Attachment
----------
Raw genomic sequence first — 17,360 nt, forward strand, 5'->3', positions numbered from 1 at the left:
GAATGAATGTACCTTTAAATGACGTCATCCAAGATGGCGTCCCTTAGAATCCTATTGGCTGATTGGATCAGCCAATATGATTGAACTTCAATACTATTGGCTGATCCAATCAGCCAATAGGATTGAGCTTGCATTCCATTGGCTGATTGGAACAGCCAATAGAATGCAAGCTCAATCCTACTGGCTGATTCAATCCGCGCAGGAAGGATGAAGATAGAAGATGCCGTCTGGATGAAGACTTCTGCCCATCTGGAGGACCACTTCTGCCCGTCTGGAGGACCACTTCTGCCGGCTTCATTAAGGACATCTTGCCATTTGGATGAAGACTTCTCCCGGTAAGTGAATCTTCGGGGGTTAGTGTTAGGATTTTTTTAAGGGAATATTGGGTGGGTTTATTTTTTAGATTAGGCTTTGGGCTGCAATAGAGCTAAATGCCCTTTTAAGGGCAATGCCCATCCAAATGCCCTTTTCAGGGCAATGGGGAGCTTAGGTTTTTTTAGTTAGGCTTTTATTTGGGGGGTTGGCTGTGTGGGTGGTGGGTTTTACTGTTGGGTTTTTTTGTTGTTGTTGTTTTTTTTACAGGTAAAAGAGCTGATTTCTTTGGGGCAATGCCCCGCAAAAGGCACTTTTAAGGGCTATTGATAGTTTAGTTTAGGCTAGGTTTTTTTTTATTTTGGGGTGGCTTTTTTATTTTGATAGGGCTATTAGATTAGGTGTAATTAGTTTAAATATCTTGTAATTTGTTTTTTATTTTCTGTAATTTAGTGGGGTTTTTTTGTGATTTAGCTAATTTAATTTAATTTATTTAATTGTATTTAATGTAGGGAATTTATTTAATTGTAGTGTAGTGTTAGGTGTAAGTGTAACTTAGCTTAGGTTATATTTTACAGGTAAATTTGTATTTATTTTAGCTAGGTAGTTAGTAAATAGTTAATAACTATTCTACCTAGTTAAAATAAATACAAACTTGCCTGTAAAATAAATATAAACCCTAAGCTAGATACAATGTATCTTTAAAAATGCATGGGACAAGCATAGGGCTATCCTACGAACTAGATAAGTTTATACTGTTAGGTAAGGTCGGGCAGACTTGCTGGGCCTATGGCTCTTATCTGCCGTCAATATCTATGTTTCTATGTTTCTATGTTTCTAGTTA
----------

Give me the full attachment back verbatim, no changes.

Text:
Raw genomic sequence first — 17,360 nt, forward strand, 5'->3', positions numbered from 1 at the left:
GAATGAATGTACCTTTAAATGACGTCATCCAAGATGGCGTCCCTTAGAATCCTATTGGCTGATTGGATCAGCCAATATGATTGAACTTCAATACTATTGGCTGATCCAATCAGCCAATAGGATTGAGCTTGCATTCCATTGGCTGATTGGAACAGCCAATAGAATGCAAGCTCAATCCTACTGGCTGATTCAATCCGCGCAGGAAGGATGAAGATAGAAGATGCCGTCTGGATGAAGACTTCTGCCCATCTGGAGGACCACTTCTGCCCGTCTGGAGGACCACTTCTGCCGGCTTCATTAAGGACATCTTGCCATTTGGATGAAGACTTCTCCCGGTAAGTGAATCTTCGGGGGTTAGTGTTAGGATTTTTTTAAGGGAATATTGGGTGGGTTTATTTTTTAGATTAGGCTTTGGGCTGCAATAGAGCTAAATGCCCTTTTAAGGGCAATGCCCATCCAAATGCCCTTTTCAGGGCAATGGGGAGCTTAGGTTTTTTTAGTTAGGCTTTTATTTGGGGGGTTGGCTGTGTGGGTGGTGGGTTTTACTGTTGGGTTTTTTTGTTGTTGTTGTTTTTTTTACAGGTAAAAGAGCTGATTTCTTTGGGGCAATGCCCCGCAAAAGGCACTTTTAAGGGCTATTGATAGTTTAGTTTAGGCTAGGTTTTTTTTTATTTTGGGGTGGCTTTTTTATTTTGATAGGGCTATTAGATTAGGTGTAATTAGTTTAAATATCTTGTAATTTGTTTTTTATTTTCTGTAATTTAGTGGGGTTTTTTTGTGATTTAGCTAATTTAATTTAATTTATTTAATTGTATTTAATGTAGGGAATTTATTTAATTGTAGTGTAGTGTTAGGTGTAAGTGTAACTTAGCTTAGGTTATATTTTACAGGTAAATTTGTATTTATTTTAGCTAGGTAGTTAGTAAATAGTTAATAACTATTCTACCTAGTTAAAATAAATACAAACTTGCCTGTAAAATAAATATAAACCCTAAGCTAGATACAATGTATCTTTAAAAATGCATGGGACAAGCATAGGGCTATCCTACGAACTAGATAAGTTTATACTGTTAGGTAAGGTCGGGCAGACTTGCTGGGCCTATGGCTCTTATCTGCCGTCAATATCTATGTTTCTATGTTTCTATGTTTCTAGTTA